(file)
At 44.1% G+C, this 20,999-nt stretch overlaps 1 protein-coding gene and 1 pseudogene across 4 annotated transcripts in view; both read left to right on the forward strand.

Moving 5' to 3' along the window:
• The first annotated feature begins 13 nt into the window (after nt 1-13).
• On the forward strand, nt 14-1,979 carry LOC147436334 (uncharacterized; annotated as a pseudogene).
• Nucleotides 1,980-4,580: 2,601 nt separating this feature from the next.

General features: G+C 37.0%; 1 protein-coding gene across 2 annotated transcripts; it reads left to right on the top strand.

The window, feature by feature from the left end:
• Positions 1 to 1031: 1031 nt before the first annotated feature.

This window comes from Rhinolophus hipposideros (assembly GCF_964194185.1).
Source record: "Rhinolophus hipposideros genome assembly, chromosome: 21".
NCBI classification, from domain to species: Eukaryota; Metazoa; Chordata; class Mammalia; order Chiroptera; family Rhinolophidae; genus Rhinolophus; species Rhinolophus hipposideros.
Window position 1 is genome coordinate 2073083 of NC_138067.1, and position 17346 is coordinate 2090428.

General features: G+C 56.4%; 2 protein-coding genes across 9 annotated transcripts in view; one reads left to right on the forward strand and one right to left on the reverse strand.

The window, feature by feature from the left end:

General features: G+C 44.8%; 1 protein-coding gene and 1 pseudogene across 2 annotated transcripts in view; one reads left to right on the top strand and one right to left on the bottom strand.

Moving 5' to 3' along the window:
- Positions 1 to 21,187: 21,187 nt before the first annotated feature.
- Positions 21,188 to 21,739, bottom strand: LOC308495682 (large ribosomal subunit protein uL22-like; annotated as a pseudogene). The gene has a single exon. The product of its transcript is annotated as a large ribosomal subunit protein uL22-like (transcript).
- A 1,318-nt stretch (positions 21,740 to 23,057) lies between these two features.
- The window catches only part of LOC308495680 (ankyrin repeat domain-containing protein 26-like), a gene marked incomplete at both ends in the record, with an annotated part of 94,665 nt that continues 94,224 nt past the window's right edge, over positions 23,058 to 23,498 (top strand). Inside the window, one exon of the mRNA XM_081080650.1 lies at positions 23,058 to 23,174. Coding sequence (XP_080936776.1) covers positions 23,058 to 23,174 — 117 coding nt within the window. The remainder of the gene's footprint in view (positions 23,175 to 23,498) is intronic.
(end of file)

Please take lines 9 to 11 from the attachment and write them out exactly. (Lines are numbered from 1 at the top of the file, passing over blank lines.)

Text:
This window comes from Rhinolophus hipposideros (assembly GCF_964194185.1).
Source record: "Rhinolophus hipposideros genome assembly, chromosome: 21".
NCBI classification, from domain to species: Eukaryota; Metazoa; Chordata; class Mammalia; order Chiroptera; family Rhinolophidae; genus Rhinolophus; species Rhinolophus hipposideros.